It has been a process for me to learn how to examine and break down my personal biases in considering everything I do in my library, from putting up a display to deciding when, where, and how to program. The work of being inclusive and advocating for my teen patrons – ALL of my teen patrons – is ongoing and never done. It takes some intentionality on my part and I am working on training my staff to have that same type of intentionality.
In fact, for me, displays and collections are a big part of how I try and be intentional and inclusive. I didn’t have a term for it until this weekend thanks to someone on Twitter, but I regularly perform diversity audits of my YA collection. I will sit down monthly with some type of topic or focus in mind and go through my collection to make sure I have a well represented number of titles and authors that represent that topic. For example, with Pride approaching, I spent the month of April going through every single letter in GLBTQAI+ to make sure that I had a good representation of titles for each letter in my collection. And when doing so I go through and make sure that they include as many POC, LatinX, Native American, Asian and more authors as possible. I don’t want to just be diverse in having GLBTQAI+ titles, I want to make sure that those titles are as diverse and representative as possible. Continue reading ALA Recap: Libraries are Not Neutral Spaces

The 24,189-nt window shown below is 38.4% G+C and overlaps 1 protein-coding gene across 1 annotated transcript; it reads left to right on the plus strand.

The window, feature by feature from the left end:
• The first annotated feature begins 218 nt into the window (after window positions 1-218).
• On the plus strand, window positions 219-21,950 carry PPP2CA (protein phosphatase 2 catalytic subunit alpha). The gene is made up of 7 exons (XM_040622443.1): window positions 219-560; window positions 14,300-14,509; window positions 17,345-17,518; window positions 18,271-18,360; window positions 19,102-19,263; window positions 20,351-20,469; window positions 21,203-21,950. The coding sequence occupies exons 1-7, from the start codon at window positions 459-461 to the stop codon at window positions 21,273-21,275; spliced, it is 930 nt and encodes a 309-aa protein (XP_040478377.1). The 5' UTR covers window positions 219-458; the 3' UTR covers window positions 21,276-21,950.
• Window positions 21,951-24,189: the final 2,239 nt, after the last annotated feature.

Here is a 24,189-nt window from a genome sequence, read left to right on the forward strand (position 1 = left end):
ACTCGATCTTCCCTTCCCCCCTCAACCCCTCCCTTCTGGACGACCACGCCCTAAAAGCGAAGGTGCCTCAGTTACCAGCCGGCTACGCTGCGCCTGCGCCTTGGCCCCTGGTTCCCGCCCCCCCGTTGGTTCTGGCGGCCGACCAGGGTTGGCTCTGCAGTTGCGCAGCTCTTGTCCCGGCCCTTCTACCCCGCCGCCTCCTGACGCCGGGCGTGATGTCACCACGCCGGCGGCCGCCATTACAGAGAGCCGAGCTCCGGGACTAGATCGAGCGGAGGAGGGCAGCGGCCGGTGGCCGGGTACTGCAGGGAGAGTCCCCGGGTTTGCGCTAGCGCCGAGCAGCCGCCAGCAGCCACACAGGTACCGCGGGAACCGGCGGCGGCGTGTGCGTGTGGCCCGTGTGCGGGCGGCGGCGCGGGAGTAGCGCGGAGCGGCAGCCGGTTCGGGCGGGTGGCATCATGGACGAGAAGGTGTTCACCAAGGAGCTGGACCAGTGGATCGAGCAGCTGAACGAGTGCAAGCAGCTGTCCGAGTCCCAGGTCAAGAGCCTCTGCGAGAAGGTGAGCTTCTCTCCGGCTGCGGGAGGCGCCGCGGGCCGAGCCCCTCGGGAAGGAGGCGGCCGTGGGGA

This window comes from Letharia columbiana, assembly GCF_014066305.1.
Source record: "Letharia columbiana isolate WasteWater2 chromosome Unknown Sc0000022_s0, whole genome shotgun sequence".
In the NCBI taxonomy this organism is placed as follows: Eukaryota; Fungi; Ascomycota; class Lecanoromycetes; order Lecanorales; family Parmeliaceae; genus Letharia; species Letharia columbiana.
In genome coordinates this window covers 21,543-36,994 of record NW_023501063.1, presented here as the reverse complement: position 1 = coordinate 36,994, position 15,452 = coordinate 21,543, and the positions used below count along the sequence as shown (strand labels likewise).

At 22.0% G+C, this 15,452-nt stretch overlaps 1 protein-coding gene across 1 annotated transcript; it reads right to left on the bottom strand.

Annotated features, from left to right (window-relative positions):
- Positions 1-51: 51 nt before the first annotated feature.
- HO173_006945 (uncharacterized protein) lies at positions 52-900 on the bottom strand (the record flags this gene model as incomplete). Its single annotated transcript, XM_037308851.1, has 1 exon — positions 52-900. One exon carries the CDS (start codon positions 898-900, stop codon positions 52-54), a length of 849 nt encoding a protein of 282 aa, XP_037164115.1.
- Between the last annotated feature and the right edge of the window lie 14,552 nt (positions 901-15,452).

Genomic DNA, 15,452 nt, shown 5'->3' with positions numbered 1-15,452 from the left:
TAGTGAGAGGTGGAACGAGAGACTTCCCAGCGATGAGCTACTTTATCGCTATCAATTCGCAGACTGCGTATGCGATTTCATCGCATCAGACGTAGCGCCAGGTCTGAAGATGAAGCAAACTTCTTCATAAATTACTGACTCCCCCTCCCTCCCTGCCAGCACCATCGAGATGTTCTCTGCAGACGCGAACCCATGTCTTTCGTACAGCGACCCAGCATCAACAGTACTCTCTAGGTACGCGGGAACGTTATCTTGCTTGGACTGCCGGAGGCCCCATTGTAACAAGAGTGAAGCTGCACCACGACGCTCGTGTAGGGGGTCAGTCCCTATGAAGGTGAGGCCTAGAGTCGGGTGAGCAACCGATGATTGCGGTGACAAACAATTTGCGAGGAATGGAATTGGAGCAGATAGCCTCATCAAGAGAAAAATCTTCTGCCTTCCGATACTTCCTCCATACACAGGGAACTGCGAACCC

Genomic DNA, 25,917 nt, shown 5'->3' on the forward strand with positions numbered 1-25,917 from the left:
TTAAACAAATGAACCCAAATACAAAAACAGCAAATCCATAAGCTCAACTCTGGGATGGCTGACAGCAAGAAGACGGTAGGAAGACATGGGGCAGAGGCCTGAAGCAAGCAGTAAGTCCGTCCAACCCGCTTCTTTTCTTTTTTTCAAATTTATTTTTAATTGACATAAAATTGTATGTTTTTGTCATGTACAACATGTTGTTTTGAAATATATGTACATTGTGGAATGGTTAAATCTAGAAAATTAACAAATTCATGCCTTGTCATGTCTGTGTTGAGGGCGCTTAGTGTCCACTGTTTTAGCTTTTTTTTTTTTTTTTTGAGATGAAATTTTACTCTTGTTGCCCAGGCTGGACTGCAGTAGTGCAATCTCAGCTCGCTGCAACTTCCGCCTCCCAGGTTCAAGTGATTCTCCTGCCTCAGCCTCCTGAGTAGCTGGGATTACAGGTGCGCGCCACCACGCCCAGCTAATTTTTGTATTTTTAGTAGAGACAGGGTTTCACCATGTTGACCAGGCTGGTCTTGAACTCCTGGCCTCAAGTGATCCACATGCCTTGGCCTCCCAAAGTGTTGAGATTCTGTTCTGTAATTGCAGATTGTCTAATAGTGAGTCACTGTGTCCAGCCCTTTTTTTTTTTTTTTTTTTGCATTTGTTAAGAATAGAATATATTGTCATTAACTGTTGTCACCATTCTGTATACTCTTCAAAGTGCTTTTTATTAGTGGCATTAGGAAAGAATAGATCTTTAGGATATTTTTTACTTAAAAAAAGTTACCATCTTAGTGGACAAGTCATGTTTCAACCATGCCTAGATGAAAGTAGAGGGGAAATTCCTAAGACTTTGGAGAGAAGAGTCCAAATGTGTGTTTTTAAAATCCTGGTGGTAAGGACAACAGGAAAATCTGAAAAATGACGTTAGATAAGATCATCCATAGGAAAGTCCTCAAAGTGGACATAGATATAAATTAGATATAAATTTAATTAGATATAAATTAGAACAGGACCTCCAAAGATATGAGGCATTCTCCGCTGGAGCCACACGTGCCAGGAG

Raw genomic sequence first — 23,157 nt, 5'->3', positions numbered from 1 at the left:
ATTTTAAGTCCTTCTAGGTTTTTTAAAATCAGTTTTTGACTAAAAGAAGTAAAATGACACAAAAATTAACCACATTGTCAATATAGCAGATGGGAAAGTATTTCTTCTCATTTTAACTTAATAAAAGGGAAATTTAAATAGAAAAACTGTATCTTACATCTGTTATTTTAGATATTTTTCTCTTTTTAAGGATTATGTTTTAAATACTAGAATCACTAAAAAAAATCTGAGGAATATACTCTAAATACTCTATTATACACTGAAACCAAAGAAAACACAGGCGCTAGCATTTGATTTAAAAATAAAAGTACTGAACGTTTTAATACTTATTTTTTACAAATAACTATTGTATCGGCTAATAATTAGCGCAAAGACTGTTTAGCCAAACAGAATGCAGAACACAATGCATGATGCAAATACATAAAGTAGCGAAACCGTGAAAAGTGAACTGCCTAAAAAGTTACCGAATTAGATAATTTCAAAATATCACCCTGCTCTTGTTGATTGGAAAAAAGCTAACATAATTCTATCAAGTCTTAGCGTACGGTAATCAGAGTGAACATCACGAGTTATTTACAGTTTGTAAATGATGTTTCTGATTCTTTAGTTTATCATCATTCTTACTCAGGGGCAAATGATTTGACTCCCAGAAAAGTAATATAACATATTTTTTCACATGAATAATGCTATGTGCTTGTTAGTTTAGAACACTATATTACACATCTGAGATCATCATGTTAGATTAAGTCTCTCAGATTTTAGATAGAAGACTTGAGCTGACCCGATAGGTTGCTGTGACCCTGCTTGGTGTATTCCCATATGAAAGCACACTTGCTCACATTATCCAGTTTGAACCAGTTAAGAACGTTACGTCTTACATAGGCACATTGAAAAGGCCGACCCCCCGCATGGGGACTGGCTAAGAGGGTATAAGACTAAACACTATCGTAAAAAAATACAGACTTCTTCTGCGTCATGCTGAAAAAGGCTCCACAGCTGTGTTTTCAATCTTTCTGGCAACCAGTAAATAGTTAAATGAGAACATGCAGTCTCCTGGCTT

At CMLE we are all about advocacy of all types for libraries!! Keep talking to people about the work you do, and the value you bring to your community! People will be pleased and impressed by it all. Check out our advocacy resources, and you can always check in with us to talk about advocacy ideas!
(From Publisher’s Weekly, by Shannon Maughan)
A look at some ongoing federal, state, and local campaigns
The past decade has seen a distinct expansion of library advocacy across the country, largely in response to budget cuts. As a result, librarians at all levels have been organizing and raising their voices to demonstrate the value of their positions and their libraries in the community. In light of continued tightening of funding, including steep cuts proposed by a new president, the battle cry of librarians has become even louder. We checked in on a few of the most recent efforts.